Copyright Takes Aim at Video Sharing

In the ongoing copyright wars, some of the most memorable battles were fought by Sony BMG and Universal against upstarts like Napster and Grokster.   Napster and Grokster were ahead of their time.  Alas, like many pioneers, they were effectively litigated out of existence.  Today, dozens of industry-sanctioned sites like iTunes and Puretracks are flourishing. 

With the upsurge in video file-sharing sites, are we going to see a new round of battles, this time over copyright in video and movie content?  The answer to this question will lie in the degree to which the industry becomes successfully enmeshed in the success of video-sharing.  Yes, we are already seeing copyright lawsuits against YouTube and MySpace.  However, the difference is that these popular video-sharing sites aren’t operated by rogue individualists.  They are part of well-established corporate empires: Google bought YouTube; MySpace is owned by News Corp., the parent company of Fox Interactive.  YouTube has already negotiated deals with CBS, Universal, Sony BMG, Warner Music and NBC.  The content industry is enmeshed.  If industry can generate profit through these distribution models, the battles will be between competing empires over who has the most successful distribution model and the most effective copyright protection measures.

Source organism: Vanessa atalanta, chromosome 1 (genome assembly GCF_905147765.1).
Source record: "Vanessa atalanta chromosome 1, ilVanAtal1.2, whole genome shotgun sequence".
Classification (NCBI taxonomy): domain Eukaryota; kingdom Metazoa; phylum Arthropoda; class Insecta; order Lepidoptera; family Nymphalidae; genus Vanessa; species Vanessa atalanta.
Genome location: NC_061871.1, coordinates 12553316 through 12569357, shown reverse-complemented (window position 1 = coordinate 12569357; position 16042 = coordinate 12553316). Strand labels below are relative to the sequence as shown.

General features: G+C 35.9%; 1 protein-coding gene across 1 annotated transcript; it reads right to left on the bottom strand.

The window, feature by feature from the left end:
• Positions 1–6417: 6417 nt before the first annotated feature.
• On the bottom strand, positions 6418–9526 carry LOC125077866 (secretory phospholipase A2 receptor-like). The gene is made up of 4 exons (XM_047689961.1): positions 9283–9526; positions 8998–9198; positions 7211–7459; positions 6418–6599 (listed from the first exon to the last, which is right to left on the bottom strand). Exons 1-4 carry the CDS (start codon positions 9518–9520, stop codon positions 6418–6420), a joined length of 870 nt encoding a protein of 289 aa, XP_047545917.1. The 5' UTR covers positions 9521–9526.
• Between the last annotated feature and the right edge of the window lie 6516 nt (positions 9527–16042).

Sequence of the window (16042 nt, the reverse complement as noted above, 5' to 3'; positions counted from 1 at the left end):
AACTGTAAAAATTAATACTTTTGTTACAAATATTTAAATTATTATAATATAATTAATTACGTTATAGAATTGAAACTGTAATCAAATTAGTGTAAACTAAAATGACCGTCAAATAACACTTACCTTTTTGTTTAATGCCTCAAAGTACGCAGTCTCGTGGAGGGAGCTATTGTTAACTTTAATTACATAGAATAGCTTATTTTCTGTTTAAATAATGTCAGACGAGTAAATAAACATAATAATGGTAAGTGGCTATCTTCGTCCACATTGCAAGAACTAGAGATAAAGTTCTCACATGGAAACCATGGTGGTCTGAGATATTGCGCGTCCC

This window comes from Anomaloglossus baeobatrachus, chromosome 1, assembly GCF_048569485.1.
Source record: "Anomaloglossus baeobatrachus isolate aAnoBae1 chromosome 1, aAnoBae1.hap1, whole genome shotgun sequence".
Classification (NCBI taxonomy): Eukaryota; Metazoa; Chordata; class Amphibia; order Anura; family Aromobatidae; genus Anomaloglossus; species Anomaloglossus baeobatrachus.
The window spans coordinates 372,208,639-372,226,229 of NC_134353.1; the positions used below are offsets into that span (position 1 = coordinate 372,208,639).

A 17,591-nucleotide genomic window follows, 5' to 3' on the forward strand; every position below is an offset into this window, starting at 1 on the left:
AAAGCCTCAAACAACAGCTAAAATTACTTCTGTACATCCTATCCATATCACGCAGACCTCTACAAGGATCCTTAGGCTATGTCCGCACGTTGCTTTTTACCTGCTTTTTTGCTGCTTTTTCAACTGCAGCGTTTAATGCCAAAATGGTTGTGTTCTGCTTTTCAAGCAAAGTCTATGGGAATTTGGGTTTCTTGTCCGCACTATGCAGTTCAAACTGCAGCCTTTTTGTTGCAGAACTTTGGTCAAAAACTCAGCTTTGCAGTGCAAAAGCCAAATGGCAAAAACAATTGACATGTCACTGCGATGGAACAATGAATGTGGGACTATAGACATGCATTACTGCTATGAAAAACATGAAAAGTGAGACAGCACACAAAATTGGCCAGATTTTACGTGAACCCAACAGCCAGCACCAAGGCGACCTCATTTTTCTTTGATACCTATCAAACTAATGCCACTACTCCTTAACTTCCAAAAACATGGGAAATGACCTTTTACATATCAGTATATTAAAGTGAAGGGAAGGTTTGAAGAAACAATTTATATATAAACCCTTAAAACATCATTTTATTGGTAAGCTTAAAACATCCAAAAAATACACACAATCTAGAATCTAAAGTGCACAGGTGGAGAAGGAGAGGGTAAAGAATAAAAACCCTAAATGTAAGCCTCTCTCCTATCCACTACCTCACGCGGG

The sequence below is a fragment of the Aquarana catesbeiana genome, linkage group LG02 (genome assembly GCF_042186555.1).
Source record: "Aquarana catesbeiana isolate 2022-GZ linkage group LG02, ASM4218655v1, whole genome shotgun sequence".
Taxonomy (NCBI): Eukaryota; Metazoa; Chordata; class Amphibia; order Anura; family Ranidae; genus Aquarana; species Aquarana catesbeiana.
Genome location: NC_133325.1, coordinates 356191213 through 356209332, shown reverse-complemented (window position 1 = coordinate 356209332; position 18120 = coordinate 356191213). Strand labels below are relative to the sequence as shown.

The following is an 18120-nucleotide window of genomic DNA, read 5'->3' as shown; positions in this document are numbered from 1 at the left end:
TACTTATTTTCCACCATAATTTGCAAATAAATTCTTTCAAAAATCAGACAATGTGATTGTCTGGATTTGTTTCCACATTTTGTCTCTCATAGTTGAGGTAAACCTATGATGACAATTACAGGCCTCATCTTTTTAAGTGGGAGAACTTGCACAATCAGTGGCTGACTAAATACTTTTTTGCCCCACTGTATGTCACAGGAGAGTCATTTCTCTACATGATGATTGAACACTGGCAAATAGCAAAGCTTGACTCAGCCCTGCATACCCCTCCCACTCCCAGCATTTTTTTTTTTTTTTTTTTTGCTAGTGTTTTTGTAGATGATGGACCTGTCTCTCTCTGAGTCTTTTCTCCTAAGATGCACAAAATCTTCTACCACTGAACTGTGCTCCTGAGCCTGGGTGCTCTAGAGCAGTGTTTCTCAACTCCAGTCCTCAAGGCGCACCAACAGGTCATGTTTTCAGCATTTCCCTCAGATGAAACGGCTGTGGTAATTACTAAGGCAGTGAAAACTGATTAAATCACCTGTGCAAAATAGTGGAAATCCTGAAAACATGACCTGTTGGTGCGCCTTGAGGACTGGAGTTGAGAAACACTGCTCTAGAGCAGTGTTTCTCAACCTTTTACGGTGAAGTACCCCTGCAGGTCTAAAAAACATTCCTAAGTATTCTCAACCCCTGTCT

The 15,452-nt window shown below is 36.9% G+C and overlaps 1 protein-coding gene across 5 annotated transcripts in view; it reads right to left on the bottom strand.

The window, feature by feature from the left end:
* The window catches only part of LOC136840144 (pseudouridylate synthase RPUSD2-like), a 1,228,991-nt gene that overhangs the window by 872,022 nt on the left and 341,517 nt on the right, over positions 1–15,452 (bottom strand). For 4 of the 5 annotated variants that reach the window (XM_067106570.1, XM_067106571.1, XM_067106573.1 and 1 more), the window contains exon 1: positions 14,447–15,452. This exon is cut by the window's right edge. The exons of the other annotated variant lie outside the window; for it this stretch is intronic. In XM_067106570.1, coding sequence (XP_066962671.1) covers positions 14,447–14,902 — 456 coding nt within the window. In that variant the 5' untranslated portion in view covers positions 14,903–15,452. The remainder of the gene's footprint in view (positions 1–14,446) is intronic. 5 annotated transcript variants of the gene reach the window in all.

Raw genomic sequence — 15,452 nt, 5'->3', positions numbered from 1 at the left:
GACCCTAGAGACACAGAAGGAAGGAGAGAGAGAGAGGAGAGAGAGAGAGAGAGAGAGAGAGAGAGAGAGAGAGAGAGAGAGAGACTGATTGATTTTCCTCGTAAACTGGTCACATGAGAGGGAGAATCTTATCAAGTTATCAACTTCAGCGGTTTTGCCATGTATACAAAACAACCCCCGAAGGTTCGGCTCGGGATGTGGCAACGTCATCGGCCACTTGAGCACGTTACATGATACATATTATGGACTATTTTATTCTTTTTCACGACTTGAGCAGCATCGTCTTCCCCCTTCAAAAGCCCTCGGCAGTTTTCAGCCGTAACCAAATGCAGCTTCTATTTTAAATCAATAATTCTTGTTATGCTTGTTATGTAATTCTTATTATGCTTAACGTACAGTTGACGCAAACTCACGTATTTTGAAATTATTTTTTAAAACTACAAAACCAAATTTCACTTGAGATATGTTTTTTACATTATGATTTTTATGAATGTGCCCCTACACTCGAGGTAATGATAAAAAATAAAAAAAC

For Canadian video content producers, the questions remain the same as always: can content be distributed profitably or will profits leak out through copyright infringement?  If copyright infringement is occurring, can it be stopped and at what cost?  We’ll continue watching the latest YouTube and MySpace lawsuits to find some of the answers.

Calgary – 12:16 MST

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